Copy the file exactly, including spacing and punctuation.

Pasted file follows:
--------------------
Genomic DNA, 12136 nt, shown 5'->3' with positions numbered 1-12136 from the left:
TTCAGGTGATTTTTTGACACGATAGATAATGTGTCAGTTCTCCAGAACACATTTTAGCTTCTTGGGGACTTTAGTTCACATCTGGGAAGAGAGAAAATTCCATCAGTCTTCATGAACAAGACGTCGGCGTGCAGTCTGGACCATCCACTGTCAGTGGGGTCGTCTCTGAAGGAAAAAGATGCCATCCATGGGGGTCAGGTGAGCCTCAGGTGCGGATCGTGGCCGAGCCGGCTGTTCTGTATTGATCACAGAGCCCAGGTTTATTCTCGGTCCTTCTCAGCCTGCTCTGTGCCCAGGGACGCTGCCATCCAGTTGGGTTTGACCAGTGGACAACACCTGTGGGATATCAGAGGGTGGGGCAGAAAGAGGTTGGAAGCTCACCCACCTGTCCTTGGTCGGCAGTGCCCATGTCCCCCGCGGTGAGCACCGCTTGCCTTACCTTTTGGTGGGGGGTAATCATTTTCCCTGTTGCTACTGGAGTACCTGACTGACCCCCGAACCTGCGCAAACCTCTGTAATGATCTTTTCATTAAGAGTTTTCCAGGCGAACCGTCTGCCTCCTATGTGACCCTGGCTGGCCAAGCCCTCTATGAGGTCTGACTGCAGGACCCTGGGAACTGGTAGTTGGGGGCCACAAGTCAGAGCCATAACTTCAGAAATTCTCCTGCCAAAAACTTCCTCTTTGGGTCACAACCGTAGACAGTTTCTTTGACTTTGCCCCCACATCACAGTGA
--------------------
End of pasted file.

Genomic DNA, 12136 nt, shown 5'->3' with positions numbered 1-12136 from the left:
TTCAGGTGATTTTTTGACACGATAGATAATGTGTCAGTTCTCCAGAACACATTTTAGCTTCTTGGGGACTTTAGTTCACATCTGGGAAGAGAGAAAATTCCATCAGTCTTCATGAACAAGACGTCGGCGTGCAGTCTGGACCATCCACTGTCAGTGGGGTCGTCTCTGAAGGAAAAAGATGCCATCCATGGGGGTCAGGTGAGCCTCAGGTGCGGATCGTGGCCGAGCCGGCTGTTCTGTATTGATCACAGAGCCCAGGTTTATTCTCGGTCCTTCTCAGCCTGCTCTGTGCCCAGGGACGCTGCCATCCAGTTGGGTTTGACCAGTGGACAACACCTGTGGGATATCAGAGGGTGGGGCAGAAAGAGGTTGGAAGCTCACCCACCTGTCCTTGGTCGGCAGTGCCCATGTCCCCCGCGGTGAGCACCGCTTGCCTTACCTTTTGGTGGGGGGTAATCATTTTCCCTGTTGCTACTGGAGTACCTGACTGACCCCCGAACCTGCGCAAACCTCTGTAATGATCTTTTCATTAAGAGTTTTCCAGGCGAACCGTCTGCCTCCTATGTGACCCTGGCTGGCCAAGCCCTCTATGAGGTCTGACTGCAGGACCCTGGGAACTGGTAGTTGGGGGCCACAAGTCAGAGCCATAACTTCAGAAATTCTCCTGCCAAAAACTTCCTCTTTGGGTCACAACCGTAGACAGTTTCTTTGACTTTGCCCCCACATCACAGTGA